A few years back Jason Calacanis posted that he believed every company should have quarterly or monthly financials, even if not formally required.
Awareness creates action, and action creates results. The exercise is a good reminder of financial metrics, vs. geeky rabbit hole issues we programmer types are known to chase.
Furthermore, it is appropriate for a CEO to obsess over the metrics that matter. Daily Active Users (DAUs), system latency, support turnaround times are just a few, not to mention exact count of burn rates and runway.
It’s coming. By “It’s coming”, I mean at some point we’ll need to pony up and disclose public numbers. For now, we track them internally, though tracking the correct numbers is sometimes a bit dicey, while we experiment with pricing and seek product-market-fit on specific products.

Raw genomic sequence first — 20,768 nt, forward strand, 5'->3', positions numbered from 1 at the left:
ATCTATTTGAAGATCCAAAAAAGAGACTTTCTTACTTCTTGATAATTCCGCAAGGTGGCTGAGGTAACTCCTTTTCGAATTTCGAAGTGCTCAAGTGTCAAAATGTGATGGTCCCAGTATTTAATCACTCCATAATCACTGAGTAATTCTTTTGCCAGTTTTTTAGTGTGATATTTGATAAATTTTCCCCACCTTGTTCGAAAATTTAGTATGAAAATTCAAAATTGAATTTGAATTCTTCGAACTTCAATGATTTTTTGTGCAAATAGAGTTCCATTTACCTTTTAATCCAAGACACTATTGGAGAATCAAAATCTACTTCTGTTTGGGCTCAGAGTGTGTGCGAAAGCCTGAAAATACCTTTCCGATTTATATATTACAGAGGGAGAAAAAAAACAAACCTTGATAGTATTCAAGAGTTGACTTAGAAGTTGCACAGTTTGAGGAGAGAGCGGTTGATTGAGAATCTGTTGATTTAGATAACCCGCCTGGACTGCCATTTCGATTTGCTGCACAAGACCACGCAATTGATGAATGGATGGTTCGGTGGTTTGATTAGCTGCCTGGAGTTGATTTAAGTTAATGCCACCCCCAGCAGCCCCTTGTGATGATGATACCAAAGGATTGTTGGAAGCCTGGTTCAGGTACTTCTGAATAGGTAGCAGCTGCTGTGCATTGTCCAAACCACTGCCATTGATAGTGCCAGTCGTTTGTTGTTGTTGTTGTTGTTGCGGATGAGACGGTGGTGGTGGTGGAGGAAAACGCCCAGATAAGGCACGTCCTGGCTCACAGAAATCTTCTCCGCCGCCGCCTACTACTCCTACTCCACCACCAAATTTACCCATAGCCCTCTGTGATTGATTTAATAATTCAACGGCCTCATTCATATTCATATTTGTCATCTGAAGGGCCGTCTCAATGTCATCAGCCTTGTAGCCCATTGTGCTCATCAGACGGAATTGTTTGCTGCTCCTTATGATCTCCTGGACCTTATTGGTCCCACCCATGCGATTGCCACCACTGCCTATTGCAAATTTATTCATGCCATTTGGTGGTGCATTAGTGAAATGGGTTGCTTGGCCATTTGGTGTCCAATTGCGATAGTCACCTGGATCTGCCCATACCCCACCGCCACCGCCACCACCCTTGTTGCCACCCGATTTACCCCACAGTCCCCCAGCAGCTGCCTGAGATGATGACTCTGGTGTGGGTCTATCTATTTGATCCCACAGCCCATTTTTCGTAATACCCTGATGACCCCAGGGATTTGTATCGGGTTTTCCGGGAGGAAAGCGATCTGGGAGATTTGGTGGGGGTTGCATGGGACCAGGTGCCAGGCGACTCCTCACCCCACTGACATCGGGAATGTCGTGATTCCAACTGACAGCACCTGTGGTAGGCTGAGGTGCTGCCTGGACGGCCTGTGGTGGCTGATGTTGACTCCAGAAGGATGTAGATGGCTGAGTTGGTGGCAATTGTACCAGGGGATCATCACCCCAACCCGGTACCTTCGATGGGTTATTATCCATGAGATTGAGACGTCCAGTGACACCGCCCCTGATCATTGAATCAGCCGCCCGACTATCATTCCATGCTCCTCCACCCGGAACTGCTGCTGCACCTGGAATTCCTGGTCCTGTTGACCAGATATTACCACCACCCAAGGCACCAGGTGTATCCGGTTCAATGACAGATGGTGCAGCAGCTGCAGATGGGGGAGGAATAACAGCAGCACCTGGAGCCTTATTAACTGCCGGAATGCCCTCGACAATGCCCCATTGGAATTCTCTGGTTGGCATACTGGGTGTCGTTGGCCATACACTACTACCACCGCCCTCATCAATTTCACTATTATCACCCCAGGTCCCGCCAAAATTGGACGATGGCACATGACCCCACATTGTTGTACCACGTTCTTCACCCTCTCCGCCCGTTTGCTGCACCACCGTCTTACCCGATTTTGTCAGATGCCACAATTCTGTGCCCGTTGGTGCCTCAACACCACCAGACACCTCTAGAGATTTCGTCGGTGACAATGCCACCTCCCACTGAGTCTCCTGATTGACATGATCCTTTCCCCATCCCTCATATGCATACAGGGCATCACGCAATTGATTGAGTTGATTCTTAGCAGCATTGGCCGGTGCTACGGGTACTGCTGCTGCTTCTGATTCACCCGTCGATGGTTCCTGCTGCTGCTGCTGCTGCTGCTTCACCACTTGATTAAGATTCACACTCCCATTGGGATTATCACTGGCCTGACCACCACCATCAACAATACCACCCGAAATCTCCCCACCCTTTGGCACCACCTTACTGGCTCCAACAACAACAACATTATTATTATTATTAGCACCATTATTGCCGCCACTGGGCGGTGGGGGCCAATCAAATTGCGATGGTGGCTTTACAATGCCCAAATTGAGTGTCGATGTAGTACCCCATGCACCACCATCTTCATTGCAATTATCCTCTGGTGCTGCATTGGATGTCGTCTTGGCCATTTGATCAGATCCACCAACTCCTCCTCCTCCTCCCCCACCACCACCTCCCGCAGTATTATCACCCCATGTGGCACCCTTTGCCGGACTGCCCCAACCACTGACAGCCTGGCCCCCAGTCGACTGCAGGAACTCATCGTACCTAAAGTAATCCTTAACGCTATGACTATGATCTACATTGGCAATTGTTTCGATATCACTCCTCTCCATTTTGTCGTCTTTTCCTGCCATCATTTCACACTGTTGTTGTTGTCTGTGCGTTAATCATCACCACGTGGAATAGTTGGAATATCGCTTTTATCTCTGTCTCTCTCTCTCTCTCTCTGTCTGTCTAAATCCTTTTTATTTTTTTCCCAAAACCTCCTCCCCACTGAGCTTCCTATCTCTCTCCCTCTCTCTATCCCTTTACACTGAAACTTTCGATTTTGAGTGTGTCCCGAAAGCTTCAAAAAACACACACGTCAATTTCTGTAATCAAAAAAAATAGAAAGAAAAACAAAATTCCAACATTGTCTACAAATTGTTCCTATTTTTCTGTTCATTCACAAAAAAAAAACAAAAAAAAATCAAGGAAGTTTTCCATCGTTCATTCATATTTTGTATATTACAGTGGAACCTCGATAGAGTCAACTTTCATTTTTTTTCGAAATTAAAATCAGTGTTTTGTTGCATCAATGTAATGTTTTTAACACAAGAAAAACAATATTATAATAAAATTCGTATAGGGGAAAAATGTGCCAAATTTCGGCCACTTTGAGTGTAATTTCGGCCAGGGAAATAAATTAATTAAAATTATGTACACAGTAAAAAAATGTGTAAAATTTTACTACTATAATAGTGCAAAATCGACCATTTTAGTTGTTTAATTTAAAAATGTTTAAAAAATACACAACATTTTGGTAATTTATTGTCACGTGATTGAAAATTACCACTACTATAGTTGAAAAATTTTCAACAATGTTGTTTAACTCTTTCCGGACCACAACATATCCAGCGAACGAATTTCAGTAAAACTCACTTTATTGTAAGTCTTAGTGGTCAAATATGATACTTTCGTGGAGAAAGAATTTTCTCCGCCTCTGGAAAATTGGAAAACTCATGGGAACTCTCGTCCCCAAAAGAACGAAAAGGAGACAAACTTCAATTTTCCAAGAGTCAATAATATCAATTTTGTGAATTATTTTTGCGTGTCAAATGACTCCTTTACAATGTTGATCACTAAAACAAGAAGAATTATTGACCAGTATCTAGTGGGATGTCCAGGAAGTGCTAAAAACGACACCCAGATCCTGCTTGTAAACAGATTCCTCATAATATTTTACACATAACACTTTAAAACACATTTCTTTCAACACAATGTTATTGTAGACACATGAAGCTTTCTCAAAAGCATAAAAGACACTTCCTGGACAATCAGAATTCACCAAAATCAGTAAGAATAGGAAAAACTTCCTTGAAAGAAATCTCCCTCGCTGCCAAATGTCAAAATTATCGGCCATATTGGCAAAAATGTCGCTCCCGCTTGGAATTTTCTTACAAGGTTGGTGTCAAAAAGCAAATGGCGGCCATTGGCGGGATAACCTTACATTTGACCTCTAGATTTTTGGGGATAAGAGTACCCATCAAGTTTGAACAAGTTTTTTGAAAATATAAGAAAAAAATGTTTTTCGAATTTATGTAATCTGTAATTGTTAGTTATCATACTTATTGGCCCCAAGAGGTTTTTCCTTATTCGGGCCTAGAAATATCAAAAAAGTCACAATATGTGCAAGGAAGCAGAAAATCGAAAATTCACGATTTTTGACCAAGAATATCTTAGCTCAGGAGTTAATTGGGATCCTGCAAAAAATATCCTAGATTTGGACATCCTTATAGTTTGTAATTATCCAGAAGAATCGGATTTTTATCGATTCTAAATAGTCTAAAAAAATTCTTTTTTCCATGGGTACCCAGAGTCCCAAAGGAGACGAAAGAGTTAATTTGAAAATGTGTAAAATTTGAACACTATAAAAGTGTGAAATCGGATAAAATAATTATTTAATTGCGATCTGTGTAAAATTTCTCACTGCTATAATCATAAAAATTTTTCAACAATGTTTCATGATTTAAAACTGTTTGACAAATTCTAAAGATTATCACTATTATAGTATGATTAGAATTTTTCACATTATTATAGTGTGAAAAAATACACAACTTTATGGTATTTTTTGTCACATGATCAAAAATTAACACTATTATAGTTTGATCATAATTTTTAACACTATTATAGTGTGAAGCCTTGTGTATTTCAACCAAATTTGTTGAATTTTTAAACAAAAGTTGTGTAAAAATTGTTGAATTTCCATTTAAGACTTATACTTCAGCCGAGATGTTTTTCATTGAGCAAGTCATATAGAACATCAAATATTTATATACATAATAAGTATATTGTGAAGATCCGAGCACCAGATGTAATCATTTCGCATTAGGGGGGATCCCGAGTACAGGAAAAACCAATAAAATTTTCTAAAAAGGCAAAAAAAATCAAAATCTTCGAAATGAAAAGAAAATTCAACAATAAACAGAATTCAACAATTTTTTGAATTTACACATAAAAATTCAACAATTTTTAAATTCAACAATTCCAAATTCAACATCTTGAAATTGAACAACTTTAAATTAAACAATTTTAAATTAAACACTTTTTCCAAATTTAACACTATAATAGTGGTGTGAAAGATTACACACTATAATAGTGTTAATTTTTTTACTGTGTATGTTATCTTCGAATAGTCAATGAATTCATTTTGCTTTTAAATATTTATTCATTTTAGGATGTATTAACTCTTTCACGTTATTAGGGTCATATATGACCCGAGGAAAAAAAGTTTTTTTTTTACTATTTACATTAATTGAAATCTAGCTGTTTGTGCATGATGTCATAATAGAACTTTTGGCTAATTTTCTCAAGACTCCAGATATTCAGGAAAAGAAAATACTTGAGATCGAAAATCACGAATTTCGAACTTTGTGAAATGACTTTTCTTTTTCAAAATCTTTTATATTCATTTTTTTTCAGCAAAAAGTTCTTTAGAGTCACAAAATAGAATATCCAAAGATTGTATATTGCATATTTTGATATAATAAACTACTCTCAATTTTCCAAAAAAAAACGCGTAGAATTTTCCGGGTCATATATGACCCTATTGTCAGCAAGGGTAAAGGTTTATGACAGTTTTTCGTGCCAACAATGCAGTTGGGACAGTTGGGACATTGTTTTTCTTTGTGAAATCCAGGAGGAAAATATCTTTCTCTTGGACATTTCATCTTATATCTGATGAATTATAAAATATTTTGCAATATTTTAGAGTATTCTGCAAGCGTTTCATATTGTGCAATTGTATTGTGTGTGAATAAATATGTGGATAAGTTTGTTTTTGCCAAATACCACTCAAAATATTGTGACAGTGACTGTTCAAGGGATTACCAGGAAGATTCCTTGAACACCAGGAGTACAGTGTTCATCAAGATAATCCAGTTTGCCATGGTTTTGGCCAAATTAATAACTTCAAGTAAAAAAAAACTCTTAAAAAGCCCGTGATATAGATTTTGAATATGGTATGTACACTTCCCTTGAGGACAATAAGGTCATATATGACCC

As a bootstrapped company, SwiftCloud was profitable* from day one.
I star this because any Series-A VC could consider us either a pre-revenue company or zombie company. We know. We’re growing, and currently not accountable to anyone. SwiftCloud started on low-end simple agency services, and built software we and other clients needed as we went. Some of them are building momentum on their own now.
Accountability is a good thing, and this year  we are growing up – hiring more staff, and moving toward more rigorous systems, including internal refinement of dashboards that track the metrics we should be obsessed over.
If you’re reading this, you’re either a potential employee or partner, or stumbled on us looking at investment opportunities. For you, we’re in an interesting place: small enough to focus on individual users, to pick up the phone and call them – but big enough there’s no risk of going anywhere – we’re debt free and currently accountable to only ourselves.
Thanks for being part of our journey, and what can we do to help you grow your business? Contact us – we’d love to hear from you.
[Roger V, CEO]